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PITTSBURGH (KDKA) — Norfolk Southern trains returned to both of the elevated tracks about Station Square on Wednesday.
The sounds of their horns and rumble on the tracks the normal sounds of life on the Southside. That is not what 14-year Port Authority Employee Princess Ferguson heard inside her booth at the Station Square T-Station on Sunday.
“I start hearing a really loud noise, “Ferguson said.
It turned her attention to the east end of the platform.
That’s where Jeff Davis was sitting waiting for the T.
The unusual screech and noise of the train turned his gaze upward.
“It’s rocking side to side, probably 15-20 degrees right over where I’m sitting and I think this doesn’t look right,” Davis said.
At that moment, just to his left the freight cars, “started coming down the hillside.”
“I just saw two cars coming down and then nothing but dust after that,” Ferguson said. “I jumped up and grabbed my phone and I ran out of the booth.”
Running seemed like a good idea to Davis at that moment.
“I figured, I can outrun these things because they weren’t going very fast,” he said. “And I started running.”
As he ran from the derailing cars he was stunned to see Ferguson running toward him and the tumbling tons of steel.
”While we were running away, she was running up to make sure were getting away,” Davis said. “She was yelling get out and asked me if anyone else was there.”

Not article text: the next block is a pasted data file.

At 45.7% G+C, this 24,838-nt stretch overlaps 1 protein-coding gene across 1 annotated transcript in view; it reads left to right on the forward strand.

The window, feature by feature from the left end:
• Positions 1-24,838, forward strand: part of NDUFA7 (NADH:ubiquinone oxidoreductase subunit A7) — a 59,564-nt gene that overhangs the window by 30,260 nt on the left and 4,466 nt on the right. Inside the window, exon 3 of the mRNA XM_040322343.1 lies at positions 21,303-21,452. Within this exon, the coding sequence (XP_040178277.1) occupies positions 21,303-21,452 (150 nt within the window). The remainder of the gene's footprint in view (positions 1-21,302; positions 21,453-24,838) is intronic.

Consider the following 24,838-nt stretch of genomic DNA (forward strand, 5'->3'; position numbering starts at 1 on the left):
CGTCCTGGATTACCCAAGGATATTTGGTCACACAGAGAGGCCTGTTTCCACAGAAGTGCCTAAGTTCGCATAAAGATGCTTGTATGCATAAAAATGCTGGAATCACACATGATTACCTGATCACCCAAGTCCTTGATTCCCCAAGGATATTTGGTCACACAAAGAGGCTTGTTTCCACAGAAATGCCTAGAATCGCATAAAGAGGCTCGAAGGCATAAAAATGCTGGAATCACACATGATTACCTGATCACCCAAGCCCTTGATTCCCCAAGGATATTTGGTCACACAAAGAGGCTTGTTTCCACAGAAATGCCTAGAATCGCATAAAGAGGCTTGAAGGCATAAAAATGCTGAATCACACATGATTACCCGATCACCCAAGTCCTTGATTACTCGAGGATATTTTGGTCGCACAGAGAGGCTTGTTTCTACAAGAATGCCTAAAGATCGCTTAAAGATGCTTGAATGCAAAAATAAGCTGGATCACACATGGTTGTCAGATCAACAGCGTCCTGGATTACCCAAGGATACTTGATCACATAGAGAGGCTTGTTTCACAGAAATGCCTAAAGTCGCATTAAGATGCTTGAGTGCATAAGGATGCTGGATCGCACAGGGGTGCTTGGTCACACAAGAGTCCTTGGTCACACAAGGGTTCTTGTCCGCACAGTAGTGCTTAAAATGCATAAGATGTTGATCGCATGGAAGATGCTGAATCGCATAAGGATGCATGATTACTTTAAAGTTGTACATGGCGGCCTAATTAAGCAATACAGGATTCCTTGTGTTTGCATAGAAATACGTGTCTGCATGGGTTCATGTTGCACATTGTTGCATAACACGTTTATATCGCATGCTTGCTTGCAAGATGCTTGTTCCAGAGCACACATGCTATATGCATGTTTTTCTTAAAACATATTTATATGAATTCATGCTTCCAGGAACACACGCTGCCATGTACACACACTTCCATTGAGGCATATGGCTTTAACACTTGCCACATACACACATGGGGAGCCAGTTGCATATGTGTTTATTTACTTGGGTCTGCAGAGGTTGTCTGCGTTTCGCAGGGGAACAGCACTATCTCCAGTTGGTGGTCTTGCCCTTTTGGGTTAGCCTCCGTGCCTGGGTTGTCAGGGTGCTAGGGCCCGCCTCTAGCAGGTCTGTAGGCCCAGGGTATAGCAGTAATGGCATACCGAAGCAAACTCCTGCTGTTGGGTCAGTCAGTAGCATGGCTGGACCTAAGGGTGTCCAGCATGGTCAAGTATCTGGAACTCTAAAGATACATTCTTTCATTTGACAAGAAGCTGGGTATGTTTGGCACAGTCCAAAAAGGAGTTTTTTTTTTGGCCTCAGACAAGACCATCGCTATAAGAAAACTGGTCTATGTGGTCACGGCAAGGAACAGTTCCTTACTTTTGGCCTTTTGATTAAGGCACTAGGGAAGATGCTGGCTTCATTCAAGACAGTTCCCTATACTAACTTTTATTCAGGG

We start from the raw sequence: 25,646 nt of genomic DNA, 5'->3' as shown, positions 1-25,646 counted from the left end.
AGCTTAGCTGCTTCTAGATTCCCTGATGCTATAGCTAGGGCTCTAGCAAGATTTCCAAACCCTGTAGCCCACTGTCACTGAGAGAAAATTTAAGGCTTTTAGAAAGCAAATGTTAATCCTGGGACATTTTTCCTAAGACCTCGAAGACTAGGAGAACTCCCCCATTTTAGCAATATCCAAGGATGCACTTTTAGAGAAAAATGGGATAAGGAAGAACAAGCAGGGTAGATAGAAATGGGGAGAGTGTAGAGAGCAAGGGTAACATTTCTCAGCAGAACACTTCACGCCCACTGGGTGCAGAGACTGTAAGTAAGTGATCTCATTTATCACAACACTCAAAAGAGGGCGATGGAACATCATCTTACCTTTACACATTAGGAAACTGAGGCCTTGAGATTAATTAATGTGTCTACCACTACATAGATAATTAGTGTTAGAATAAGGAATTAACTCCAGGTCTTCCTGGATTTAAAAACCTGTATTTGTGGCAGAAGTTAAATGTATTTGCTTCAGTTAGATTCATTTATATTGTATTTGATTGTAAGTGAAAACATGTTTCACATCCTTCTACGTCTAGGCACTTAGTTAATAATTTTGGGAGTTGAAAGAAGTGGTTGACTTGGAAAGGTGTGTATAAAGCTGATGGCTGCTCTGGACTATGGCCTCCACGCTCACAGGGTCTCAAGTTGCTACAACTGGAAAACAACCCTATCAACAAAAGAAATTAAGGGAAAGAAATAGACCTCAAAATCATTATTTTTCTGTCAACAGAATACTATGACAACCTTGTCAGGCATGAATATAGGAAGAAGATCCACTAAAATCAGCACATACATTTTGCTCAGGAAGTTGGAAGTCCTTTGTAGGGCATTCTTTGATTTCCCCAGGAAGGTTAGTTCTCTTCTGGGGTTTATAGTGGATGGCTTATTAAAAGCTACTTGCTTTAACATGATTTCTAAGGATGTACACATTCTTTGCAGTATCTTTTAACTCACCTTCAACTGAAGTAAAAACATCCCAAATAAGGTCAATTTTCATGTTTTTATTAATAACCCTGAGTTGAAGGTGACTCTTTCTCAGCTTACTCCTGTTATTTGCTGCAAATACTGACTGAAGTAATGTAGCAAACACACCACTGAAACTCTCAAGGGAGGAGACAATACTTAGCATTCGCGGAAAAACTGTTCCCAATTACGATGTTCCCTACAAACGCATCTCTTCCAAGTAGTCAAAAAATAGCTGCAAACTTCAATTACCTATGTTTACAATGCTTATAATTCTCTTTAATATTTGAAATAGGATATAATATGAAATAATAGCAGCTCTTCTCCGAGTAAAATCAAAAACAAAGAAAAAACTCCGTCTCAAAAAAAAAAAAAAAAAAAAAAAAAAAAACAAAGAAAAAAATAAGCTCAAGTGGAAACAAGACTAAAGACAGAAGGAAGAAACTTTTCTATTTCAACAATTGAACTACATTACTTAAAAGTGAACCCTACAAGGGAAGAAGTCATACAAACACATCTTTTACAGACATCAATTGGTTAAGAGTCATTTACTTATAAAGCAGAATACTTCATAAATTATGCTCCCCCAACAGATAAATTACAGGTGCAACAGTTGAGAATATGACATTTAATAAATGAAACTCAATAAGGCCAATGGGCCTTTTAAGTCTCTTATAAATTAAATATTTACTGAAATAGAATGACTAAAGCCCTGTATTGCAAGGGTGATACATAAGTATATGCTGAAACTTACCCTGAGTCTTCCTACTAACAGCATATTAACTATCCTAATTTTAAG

Ferguson says her reaction was reflex.
“I wasn’t even thinking about the train at that time coming down, I was thinking about my passengers getting off that platform.”
There was one passenger on the inbound side and Davis and another man on the outbound platform.
Ferguson was adamant, “Everybody was just running and the dusts was coming behind them and everything and I’m up here let’s go, let’s go, let’s go. It was like we were doing a scene from a movie. It was unbelievable.”
When everything stopped and the dust starting settling, Ferguson and Davis realized the severity of their situation.
“Thank god there wasn’t no trollies coming through there or anybody got hurt,” Ferguson said.
It’s the what-ifs that bother Davis.
“I thought about how many things could have gone wrong,” Davis said. “It was Listerine, if it had been hazardous explosives I’d be dead. You can’t out run a fireball.”
Ferguson says she and the other employees who work the Station Square T have often thought about the possibility of a tragedy if a passing train above ever fell off those tracks. It makes her nervous to think of returning to work there.
Port Authority CEO Katharine Kelleman, who is full of praise for Ferguson’s handling of the situation, said she doesn’t need to worry. When she’s ready to return to work, they’ll have a spot for her at the South Hills Junction station.
Ferguson says for now she’d just like to get some sleep.
“Once I got home and tried to go to bed all I kept seeing was that train coming down when I went to sleep so I really didn’t get no sleep for the last couple days.”
She may be tired but she’s also thankful, “God was with me that day.”
Derailment and Cleanup
Just as rush hour got rolling on Wednesday afternoon, the Smithfield Street Bridge reopened to all traffic.
Drivers using the bridge will have to turn west on Carson Street. Carson Street from Arlington east to 10th Street also reopened.
The section of Carson between Smithfield and Arlington will remain closed for further cleanup but may be open sometime Thursday.
Repairs to the Station Square T station will begin once all the debris is clear. Until the rails are repaired “T”s will continue to run over Allentown and delays of 20-30 minutes will continue during the morning and afternoon rush hours.
Clean up of the debris continues and the cause of the derailment is still under investigation.